Everyday I get at least 2-3 email messages from someone requesting a link exchange to help with their search engine rankings. I think most of these emails are auto-generated by overseas link building companies who have harvested our company’s main email address off of our website.
Cultivating inbound links is very important to search engine optimization (SEO) and search engine rankings, but these repeated requests are simply SPAM. I never respond to these requests and I also flag the emails as SPAM to our internet service provider. Participating in link exchanges with questionable websites can have detrimental effects on your own website, so beware.
Out of the hundreds of link exchange requests I have received, only one person bothered to write a personal message and noted the exact blog post where he was requesting the link. The person who sent the message was an email marketing provider and wanted his company listed with 10 or so resources we had listed in the blog post. While I appreciate that he did put in more effort than all the other people or spiders auto-emailing us, and his request was actually relevant to the article he was referencing, I still chose not to link to the website because I had never heard of his software or used it.
The moral of the story is simple… Only link out to trusted sites that are relevant to the page you are linking from, and if you generate awesome content that provides value to the web, you will build quality inbound links naturally. Getting links this way will increase your search engine rankings faster and better than participating in a SPAM link exchange.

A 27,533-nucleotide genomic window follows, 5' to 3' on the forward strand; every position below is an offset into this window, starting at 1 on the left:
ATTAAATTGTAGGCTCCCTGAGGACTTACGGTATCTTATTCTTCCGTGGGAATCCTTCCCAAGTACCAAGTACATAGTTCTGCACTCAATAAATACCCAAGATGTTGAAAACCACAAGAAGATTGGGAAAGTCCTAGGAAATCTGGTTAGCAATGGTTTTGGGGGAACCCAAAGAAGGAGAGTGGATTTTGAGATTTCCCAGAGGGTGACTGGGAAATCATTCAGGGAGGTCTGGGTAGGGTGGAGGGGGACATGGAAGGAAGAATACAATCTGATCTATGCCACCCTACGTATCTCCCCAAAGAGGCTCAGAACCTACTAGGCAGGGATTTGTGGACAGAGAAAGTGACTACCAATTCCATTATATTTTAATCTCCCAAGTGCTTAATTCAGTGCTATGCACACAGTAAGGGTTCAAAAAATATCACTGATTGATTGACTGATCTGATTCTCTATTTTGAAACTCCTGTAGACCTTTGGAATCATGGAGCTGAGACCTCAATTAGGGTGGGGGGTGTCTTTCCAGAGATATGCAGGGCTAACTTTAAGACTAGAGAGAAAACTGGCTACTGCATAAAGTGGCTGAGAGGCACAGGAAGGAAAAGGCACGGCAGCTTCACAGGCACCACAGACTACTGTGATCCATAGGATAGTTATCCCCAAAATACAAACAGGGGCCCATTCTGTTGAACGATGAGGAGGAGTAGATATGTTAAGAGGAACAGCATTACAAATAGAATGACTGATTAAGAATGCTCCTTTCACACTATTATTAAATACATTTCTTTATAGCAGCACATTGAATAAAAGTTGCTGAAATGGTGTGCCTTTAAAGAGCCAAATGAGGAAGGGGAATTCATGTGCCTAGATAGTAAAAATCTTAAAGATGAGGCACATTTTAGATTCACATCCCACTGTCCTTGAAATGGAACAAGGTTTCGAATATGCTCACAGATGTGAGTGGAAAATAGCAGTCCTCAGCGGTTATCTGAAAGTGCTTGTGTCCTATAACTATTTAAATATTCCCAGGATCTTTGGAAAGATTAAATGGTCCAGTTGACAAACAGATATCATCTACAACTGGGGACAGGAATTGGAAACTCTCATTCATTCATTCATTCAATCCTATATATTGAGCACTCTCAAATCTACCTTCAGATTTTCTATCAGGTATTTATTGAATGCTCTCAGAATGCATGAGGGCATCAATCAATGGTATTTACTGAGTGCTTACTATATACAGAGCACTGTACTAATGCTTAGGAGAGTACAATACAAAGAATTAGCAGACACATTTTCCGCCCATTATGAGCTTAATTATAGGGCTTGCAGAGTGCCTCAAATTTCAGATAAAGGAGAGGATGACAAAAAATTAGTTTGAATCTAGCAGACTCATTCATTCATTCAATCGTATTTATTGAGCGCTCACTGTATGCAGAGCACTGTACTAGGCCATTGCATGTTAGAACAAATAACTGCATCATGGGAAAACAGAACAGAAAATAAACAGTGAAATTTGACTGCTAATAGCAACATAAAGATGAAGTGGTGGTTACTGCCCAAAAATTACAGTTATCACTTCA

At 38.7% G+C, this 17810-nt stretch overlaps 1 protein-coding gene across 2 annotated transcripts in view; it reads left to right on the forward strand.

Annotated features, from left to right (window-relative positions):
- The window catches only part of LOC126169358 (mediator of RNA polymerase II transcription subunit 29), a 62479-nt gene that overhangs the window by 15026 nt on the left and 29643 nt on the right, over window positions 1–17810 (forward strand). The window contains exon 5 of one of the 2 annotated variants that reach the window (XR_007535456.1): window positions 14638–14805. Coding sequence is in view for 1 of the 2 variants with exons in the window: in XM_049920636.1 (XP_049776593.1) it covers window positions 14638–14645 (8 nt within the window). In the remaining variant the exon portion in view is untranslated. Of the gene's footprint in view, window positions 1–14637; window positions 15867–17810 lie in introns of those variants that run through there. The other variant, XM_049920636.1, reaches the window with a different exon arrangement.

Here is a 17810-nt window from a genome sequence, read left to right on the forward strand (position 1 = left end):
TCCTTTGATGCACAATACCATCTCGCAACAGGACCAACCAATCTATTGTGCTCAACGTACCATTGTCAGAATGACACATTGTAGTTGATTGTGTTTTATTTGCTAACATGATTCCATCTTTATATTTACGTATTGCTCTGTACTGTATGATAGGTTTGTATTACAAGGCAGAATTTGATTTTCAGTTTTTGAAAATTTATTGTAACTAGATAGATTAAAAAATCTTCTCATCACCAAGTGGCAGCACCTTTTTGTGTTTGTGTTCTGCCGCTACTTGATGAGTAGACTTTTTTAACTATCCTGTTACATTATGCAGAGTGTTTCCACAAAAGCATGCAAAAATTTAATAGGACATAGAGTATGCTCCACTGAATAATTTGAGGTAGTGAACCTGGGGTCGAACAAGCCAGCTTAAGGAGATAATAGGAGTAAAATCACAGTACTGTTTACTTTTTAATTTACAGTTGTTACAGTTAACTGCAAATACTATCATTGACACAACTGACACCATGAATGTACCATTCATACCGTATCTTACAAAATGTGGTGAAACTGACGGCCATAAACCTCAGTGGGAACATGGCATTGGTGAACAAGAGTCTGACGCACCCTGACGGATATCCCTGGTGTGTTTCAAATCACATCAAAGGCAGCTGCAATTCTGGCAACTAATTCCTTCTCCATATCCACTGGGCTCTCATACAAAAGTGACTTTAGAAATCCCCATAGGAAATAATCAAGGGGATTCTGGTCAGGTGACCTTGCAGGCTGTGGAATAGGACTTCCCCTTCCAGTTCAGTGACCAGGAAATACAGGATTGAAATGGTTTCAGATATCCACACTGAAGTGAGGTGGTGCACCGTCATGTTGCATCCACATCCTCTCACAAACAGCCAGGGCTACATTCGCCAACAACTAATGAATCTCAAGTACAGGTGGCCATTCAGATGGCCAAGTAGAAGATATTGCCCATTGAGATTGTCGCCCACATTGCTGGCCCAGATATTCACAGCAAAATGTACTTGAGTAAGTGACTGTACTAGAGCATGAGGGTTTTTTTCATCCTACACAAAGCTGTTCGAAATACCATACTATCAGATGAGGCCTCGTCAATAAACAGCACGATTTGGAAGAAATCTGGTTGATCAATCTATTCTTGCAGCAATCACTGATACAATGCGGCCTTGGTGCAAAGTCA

Plus, when you use this approach, you are rewarded for providing good content with a link to your article or post and when others provide great content to you, you should link to them and share their content. Linking to each other just because, is lame and can devalue the links.
Case in Point: Recently, a very well respected site in the online community, with huge amounts of traffic, linked to our website. I got an email notice informing of me of the inbound link and at first thought it was a joke or maybe even SPAM. Later, I was analyzing our inbound links in Google’s Webmaster Tools and saw the link.
I was, and still am, very excited about that. There is no way I could have received this link if I had just emailed the site owner with some auto-generated message. I earned this one the right way… by putting my visitors first, providing good content, and linking out only to other good sites first.